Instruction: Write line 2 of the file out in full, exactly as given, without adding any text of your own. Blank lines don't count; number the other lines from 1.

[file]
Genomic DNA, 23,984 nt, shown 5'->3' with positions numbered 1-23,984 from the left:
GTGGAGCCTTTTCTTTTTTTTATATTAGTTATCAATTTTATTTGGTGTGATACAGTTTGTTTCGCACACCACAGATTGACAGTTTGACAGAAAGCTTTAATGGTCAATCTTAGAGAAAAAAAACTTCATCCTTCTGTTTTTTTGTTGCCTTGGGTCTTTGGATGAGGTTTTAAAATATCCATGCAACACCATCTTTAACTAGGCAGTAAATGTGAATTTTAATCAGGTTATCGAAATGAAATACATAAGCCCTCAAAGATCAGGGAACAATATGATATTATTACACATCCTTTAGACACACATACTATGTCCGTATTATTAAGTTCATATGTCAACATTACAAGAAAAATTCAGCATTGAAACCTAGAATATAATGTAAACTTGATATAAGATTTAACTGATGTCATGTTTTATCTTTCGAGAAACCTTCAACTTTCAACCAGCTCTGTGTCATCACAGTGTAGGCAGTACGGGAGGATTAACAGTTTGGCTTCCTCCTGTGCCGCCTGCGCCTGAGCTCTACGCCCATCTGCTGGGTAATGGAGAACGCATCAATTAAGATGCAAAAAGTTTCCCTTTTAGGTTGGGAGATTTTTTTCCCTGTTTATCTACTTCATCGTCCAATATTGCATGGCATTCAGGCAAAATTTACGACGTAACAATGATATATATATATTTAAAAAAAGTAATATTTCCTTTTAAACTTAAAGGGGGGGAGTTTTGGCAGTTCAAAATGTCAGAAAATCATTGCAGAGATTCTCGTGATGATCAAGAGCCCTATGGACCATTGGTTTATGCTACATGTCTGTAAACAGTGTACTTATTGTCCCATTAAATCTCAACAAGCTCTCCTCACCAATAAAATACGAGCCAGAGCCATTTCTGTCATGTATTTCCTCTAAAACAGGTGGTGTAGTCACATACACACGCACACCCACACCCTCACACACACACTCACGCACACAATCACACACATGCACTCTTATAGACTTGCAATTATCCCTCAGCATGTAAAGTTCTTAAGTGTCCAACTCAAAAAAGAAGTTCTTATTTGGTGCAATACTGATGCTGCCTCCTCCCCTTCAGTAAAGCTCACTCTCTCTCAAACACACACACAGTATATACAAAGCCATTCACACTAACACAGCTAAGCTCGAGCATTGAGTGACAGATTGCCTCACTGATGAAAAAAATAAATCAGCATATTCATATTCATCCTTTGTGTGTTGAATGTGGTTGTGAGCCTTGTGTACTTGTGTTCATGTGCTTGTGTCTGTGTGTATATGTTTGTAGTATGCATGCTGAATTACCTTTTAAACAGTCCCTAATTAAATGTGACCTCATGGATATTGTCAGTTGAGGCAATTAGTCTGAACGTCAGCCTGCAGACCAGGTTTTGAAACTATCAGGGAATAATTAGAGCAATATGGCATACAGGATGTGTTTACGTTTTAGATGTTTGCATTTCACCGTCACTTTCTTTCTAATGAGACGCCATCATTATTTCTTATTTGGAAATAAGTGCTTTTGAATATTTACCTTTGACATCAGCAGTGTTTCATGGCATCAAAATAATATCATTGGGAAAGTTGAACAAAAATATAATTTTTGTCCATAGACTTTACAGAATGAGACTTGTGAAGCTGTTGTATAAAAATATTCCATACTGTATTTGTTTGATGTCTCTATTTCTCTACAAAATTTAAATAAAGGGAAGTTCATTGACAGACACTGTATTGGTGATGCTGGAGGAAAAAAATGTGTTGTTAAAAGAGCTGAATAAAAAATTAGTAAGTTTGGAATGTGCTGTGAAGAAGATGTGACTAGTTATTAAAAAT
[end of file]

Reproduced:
GTGGAGCCTTTTCTTTTTTTTATATTAGTTATCAATTTTATTTGGTGTGATACAGTTTGTTTCGCACACCACAGATTGACAGTTTGACAGAAAGCTTTAATGGTCAATCTTAGAGAAAAAAAACTTCATCCTTCTGTTTTTTTGTTGCCTTGGGTCTTTGGATGAGGTTTTAAAATATCCATGCAACACCATCTTTAACTAGGCAGTAAATGTGAATTTTAATCAGGTTATCGAAATGAAATACATAAGCCCTCAAAGATCAGGGAACAATATGATATTATTACACATCCTTTAGACACACATACTATGTCCGTATTATTAAGTTCATATGTCAACATTACAAGAAAAATTCAGCATTGAAACCTAGAATATAATGTAAACTTGATATAAGATTTAACTGATGTCATGTTTTATCTTTCGAGAAACCTTCAACTTTCAACCAGCTCTGTGTCATCACAGTGTAGGCAGTACGGGAGGATTAACAGTTTGGCTTCCTCCTGTGCCGCCTGCGCCTGAGCTCTACGCCCATCTGCTGGGTAATGGAGAACGCATCAATTAAGATGCAAAAAGTTTCCCTTTTAGGTTGGGAGATTTTTTTCCCTGTTTATCTACTTCATCGTCCAATATTGCATGGCATTCAGGCAAAATTTACGACGTAACAATGATATATATATATTTAAAAAAAGTAATATTTCCTTTTAAACTTAAAGGGGGGGAGTTTTGGCAGTTCAAAATGTCAGAAAATCATTGCAGAGATTCTCGTGATGATCAAGAGCCCTATGGACCATTGGTTTATGCTACATGTCTGTAAACAGTGTACTTATTGTCCCATTAAATCTCAACAAGCTCTCCTCACCAATAAAATACGAGCCAGAGCCATTTCTGTCATGTATTTCCTCTAAAACAGGTGGTGTAGTCACATACACACGCACACCCACACCCTCACACACACACTCACGCACACAATCACACACATGCACTCTTATAGACTTGCAATTATCCCTCAGCATGTAAAGTTCTTAAGTGTCCAACTCAAAAAAGAAGTTCTTATTTGGTGCAATACTGATGCTGCCTCCTCCCCTTCAGTAAAGCTCACTCTCTCTCAAACACACACACAGTATATACAAAGCCATTCACACTAACACAGCTAAGCTCGAGCATTGAGTGACAGATTGCCTCACTGATGAAAAAAATAAATCAGCATATTCATATTCATCCTTTGTGTGTTGAATGTGGTTGTGAGCCTTGTGTACTTGTGTTCATGTGCTTGTGTCTGTGTGTATATGTTTGTAGTATGCATGCTGAATTACCTTTTAAACAGTCCCTAATTAAATGTGACCTCATGGATATTGTCAGTTGAGGCAATTAGTCTGAACGTCAGCCTGCAGACCAGGTTTTGAAACTATCAGGGAATAATTAGAGCAATATGGCATACAGGATGTGTTTACGTTTTAGATGTTTGCATTTCACCGTCACTTTCTTTCTAATGAGACGCCATCATTATTTCTTATTTGGAAATAAGTGCTTTTGAATATTTACCTTTGACATCAGCAGTGTTTCATGGCATCAAAATAATATCATTGGGAAAGTTGAACAAAAATATAATTTTTGTCCATAGACTTTACAGAATGAGACTTGTGAAGCTGTTGTATAAAAATATTCCATACTGTATTTGTTTGATGTCTCTATTTCTCTACAAAATTTAAATAAAGGGAAGTTCATTGACAGACACTGTATTGGTGATGCTGGAGGAAAAAAATGTGTTGTTAAAAGAGCTGAATAAAAAATTAGTAAGTTTGGAATGTGCTGTGAAGAAGATGTGACTAGTTATTAAAAAT